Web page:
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Seattle by David-Edward Hughes

The Cider House Rules—Part One Anew at Book-It Rep

Cider House Rules
Peter Crook, far right
The stage adaptation of The Cider House Rules really put Seattle's Book-It Rep into the big leagues when first fully staged by the company in collaboration with Seattle Repertory Theatre in 1997, so the new staging of Part One: Here in St. Cloud's is a fitting closer for the end of their 20th season Part Two: In Other Parts of the World will usher in the 21st season in the fall. The new production is impressive. And while it doesn't eclipse the raw excitement of the earlier cast and staging, it holds its own very nicely, easily making it a highpoint of the 2010 Seattle year in theatre thus far.

Peter Parnell's reverent yet hardly embalmed adaptation of John Irving's best-selling contemporary classic (conceived for the stage by Parnell, Tom Hulce and Book-It co-founder Jane Jones) is again directed by Jones (based on her original co-direction with Hulce) with a crispness and vitality belying its length (two and a quarter hours plus two intermissions) setting up the story of perennial orphan Homer Wells, his mentor/father figure, Dr. Wilbur Larch, and a host of other fascinating characters tied to the St. Cloud orphanage in Maine. Performed in the trademark storyteller tradition that has served Book-It so well with plays based on literature as varied as Jane Austen's Pride and Prejudice and Edna Ferber's Giant, it moves from hilarity to poignancy to despair with sublime ease. Spanning from the mid-1800s to 1941, Larch, who founds the orphanage and hospital at St. Cloud's, ultimately delivers fewer babies than he aborts. Homer Wells, returned to the orphanage countless times, ultimately learns mid-wifery from his mentor, but rejects taking part in the abortions. Part One climaxes with Homer leaving St. Cloud's for the first time in his 18 years with well-off new friends Wally and Candy, who play a pivotal role in the second half of the story.

Peter Crook gives a commanding and multi-layered account of the complex yet endearing Dr. Wilbur Larch. Connor Toms is captivating, and captures well the maturation of Homer Wells from wide-eyed orphan to inquisitive and sensitive young man. Terri Weagant savors the plum role of Homer's female counterpart, wild child Melony, investing her portrayal with bawdy humor and palpable heartbreak. Melinda Deane and Julie Jamieson offer staunch support and nuanced characterizations as Nurse Edna and Nurse Angela, and Laura Kenny, one of the finest character actresses in regional theatre, is a joy in a trio of roles, particularly shining as the wry Mrs. Claus and the motherly Mrs. Grogan. Jon Lutyens is captivating as the doomed Fuzzy Stone, Ben McFadden is just right as the young Larch, and Richard Nguyen Sloniker and Emily Grogan charmingly introduce their characters of Wally and Candy, who will figure prominently in act two. The entire acting ensemble earns our applause throughout, through their chameleon-like changes of roles.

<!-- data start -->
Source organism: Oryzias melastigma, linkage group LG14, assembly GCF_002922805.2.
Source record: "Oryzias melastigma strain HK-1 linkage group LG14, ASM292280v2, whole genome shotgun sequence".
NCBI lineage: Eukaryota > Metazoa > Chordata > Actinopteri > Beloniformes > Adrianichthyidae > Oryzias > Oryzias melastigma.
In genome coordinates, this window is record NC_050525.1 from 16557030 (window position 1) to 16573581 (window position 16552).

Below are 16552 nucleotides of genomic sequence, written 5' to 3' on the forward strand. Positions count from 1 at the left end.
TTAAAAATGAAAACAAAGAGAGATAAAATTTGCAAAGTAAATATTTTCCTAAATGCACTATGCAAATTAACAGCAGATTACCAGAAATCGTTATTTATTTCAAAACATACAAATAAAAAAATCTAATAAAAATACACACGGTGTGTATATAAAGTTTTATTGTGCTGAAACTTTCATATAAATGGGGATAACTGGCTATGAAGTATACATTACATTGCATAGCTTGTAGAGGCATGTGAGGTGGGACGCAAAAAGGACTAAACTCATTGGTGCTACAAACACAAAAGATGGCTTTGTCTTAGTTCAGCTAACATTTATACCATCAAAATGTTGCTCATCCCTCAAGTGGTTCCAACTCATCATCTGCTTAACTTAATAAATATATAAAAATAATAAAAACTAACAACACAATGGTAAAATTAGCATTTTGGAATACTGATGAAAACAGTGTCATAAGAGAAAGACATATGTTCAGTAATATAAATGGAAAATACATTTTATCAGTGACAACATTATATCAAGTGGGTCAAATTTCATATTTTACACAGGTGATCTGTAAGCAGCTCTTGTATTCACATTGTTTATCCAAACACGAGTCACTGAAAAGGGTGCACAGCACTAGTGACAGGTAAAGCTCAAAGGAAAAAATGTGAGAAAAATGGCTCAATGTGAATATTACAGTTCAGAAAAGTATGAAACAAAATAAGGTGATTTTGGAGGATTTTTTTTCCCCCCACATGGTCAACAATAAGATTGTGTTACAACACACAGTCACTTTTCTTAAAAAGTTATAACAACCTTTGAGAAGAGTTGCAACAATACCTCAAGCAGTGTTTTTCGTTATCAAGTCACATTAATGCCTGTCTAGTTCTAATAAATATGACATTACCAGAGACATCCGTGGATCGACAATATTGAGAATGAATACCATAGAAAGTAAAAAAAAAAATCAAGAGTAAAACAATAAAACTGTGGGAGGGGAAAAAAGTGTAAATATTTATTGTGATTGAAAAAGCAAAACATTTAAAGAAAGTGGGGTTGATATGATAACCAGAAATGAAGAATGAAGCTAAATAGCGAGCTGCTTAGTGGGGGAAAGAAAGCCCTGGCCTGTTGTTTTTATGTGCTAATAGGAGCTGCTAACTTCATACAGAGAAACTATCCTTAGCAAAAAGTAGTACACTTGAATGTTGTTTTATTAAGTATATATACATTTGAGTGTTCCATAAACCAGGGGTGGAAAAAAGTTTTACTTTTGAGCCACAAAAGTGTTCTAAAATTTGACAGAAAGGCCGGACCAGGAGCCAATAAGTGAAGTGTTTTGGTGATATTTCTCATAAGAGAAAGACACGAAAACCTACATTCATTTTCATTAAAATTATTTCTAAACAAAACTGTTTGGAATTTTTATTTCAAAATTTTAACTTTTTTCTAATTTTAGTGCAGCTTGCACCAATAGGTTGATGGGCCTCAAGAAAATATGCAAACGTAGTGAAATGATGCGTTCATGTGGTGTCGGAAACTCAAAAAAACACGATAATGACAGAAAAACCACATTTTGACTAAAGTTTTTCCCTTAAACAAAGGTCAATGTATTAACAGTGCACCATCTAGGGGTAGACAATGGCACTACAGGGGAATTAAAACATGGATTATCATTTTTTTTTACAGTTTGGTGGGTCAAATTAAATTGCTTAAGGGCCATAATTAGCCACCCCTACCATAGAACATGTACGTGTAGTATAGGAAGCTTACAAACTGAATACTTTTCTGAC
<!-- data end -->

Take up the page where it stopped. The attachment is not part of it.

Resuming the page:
The evocative musical score by Danny Wheetman is a crucial element of the show's success, under the able musical direction of Edd Key, and well-played by onstage musician Eric Chapelle. Scenic design by Andrea Bush is spare and satisfying, and Andrew D. Smith's lighting design is always on the mark. Pete Rush's many costumes aid the actors immeasurably in their transformations.

Though a fan of the handsome, if truncated, Lasse Hallstöom film of The Cider House Rules, the stage version succeeds in capturing the unmatched joy you have reading the original novel, and I'm glad to only have to wait till September for Part Two. Till then, goodnight you Princes of Maine, you Kings of New England!

Book-It Repertory Theatre's The Cider House Rules-Part One: Here In St. Clouds runs at the Seattle Center House Theatre in Seattle Center through July 11, 2010. For tickets or information contact the Book-It box office at 206-216-0833 or visit them online at www.book-it.org.


Photo: Adam Smith

See the list of this season's theatre offerings in the Seattle area.



- David Edward Hughes



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